Great Results Can Be Greater

Yesterday, I wrote about metrics and the importance of measuring relevant data—that which guides you to real growth. Carrying on with that theme, I saw a piece from Brandweek last week about Levi’s and viral videos. The article celebrated a new viral video from the denim giant focused on their 501 line of jeans that received 3.5 million hits in its first ten days. The jeans company wants to chase that early success now, hoping to ride the wave to a younger consumer base.

Having that kind of response is fantastic! Really, it is. And chasing that level of attention is spot on. Now comes the hard part: finding a way to measure how that first viral video translates into additional sales of 501s.

That also means that they have to chase the success in a way that allows them to measure the results in a meaningful way. In other words, whatever they do must convert new customers in a way that they can know what they did was right and why it worked.

Most folks will tell you that kind of measurement is near impossible. And they are right for the most part. And it’s because the ads and promotions themselves usually aren’t created in a way to generate measureable results.

Some compensate for that through web addresses specific to an ad, time frame or particular channel. Others use timing with a phone number (“call within the next 15 minutes…”). For direct sales, that can be effective. When the sale goes through an intermediary, like a retailer, using tools like those only measure web hits or phone calls.

An idea for Levi’s (which they may be all over already) would be to encourage customers to upload videos of what they are doing in their new 501s. Some benefits to Levi’s:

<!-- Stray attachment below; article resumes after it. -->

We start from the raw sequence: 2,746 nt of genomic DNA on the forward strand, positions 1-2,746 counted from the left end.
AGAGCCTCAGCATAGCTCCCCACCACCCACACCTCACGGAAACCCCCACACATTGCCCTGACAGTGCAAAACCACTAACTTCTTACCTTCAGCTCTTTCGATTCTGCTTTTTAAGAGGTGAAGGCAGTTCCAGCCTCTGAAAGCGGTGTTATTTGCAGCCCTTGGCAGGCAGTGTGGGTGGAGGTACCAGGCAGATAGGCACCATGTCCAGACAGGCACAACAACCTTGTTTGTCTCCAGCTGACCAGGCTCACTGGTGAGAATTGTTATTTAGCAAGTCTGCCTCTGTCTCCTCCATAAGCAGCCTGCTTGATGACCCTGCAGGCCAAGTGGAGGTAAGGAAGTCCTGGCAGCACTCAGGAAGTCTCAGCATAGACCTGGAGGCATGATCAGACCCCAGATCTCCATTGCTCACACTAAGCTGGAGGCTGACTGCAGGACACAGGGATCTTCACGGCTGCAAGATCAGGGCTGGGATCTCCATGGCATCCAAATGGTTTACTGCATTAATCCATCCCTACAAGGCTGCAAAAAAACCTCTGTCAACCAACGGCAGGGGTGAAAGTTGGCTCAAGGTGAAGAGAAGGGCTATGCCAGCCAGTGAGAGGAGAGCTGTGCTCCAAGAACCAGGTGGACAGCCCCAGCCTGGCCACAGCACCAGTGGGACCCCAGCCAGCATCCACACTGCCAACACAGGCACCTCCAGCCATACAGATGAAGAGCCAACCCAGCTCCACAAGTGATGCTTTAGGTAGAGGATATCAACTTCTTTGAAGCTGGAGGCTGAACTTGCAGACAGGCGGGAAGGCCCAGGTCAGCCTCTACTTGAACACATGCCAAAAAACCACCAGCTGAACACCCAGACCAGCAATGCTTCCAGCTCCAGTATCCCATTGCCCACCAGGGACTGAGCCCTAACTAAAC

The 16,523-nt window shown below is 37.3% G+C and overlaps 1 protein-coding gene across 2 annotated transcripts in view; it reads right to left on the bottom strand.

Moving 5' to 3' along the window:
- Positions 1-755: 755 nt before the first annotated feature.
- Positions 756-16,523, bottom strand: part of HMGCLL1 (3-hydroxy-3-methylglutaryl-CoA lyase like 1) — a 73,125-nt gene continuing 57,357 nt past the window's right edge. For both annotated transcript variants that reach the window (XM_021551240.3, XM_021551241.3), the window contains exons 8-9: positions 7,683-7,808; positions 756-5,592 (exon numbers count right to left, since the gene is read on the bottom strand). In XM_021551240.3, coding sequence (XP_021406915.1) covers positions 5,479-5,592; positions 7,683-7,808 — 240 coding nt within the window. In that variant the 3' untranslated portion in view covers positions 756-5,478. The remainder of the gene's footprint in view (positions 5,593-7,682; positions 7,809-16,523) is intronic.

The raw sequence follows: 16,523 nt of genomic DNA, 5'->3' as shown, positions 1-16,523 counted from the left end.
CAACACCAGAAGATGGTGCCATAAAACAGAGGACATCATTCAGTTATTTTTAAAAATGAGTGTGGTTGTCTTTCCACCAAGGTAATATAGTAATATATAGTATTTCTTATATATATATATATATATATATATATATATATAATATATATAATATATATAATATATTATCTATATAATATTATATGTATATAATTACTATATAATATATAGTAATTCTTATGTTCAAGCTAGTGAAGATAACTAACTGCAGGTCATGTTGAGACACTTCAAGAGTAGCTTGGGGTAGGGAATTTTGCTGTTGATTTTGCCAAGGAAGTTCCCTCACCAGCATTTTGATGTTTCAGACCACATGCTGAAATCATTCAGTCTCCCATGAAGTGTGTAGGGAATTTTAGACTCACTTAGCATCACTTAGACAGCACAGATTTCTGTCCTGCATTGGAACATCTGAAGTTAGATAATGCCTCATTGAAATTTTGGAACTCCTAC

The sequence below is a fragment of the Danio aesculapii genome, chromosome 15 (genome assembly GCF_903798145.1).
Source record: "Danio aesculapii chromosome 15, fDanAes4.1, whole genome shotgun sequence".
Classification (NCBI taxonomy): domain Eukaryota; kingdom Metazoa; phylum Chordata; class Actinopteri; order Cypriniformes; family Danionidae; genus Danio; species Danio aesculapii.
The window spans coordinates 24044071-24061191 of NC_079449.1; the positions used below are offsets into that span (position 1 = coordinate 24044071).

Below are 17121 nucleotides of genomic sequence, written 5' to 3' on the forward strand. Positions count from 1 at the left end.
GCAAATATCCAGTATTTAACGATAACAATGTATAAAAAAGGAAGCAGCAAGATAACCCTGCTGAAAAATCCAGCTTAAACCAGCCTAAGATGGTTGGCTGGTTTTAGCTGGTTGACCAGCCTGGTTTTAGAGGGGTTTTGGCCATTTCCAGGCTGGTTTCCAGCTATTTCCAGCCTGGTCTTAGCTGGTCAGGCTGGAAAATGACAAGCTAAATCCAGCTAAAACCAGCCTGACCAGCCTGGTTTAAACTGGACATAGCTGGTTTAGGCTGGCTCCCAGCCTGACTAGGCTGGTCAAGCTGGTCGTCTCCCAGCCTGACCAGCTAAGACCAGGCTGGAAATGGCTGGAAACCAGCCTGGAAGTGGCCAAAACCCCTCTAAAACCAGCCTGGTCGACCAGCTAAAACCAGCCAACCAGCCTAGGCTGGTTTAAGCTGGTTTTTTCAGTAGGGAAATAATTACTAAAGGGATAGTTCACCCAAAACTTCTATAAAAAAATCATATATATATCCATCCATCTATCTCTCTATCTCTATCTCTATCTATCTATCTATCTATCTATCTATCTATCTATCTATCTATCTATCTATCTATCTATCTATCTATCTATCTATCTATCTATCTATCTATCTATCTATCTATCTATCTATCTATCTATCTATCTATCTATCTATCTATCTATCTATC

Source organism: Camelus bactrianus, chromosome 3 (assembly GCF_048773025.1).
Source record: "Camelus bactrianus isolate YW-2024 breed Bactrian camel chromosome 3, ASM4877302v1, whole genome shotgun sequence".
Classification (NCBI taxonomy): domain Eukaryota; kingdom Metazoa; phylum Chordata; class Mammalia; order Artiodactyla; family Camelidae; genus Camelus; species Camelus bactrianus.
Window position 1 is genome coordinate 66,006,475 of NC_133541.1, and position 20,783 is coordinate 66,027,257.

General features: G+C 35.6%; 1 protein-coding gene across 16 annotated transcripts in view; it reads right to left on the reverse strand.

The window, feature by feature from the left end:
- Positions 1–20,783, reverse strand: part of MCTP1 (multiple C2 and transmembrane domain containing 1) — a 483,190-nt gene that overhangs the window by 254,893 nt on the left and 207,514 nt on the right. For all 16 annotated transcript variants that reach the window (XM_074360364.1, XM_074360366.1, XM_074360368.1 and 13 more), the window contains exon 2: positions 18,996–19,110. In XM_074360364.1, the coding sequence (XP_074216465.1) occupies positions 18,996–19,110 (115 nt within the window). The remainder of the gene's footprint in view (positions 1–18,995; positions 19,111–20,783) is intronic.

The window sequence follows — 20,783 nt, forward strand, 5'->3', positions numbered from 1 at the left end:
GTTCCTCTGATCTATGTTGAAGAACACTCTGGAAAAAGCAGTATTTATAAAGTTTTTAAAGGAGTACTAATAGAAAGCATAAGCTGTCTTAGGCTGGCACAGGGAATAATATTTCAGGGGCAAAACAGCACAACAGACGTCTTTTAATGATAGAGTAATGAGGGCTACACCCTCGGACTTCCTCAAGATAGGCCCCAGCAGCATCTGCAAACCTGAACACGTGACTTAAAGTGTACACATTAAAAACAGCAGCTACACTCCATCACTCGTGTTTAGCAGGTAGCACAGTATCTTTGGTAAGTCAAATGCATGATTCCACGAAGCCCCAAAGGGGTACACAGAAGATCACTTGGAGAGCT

• With the online component, they can capture some key information about the customer (at least what the person is willing to share) prior to the video upload
  • Running the promotion through YouTube or Facebook will allow for additional exposure
  • Regionalizing the entry pages themselves through ads and tags on the inventory offers an additional check on their demographic data

And that’s just the start. They won’t capture full and absolute data, but they will get a much better idea how effective their promotion strategy was on the heels of the initial viral video.

add to del.icio.us :: Digg it :: Stumble It! ::

Advertisements

Use Relevant Metrics

Measurement is the bane of our existence. The only way for us to know if what we are doing is effective is to measure the outcomes. But measuring stuff isn’t easy. In fact, we might be measuring the wrong stuff.

First, there are things that we know. It may be sales to a particular customer, regional profit growth or the return on a particular investment. What is important about the information you know is determining what is relevant. By relevant I mean that it is something you are able to act on or actually determine effectiveness.

Second, and much more difficult to handle, are those things that you don’t yet know. For what you don’t know, what is knowable. In other words, just because you aren’t evaluating something in a specific way doesn’t mean that you can’t. Before you start acting on it, though, make sure it is meaningful.

On the other hand, if you can’t access the data, and you can determine its relevance, you need to know what it will take to get to it.

In short, you have to measure. What you measure must lead to improvement of some sort, namely your organization’s growth. More on this tomorrow.

add to del.icio.us :: Digg it :: Stumble It! ::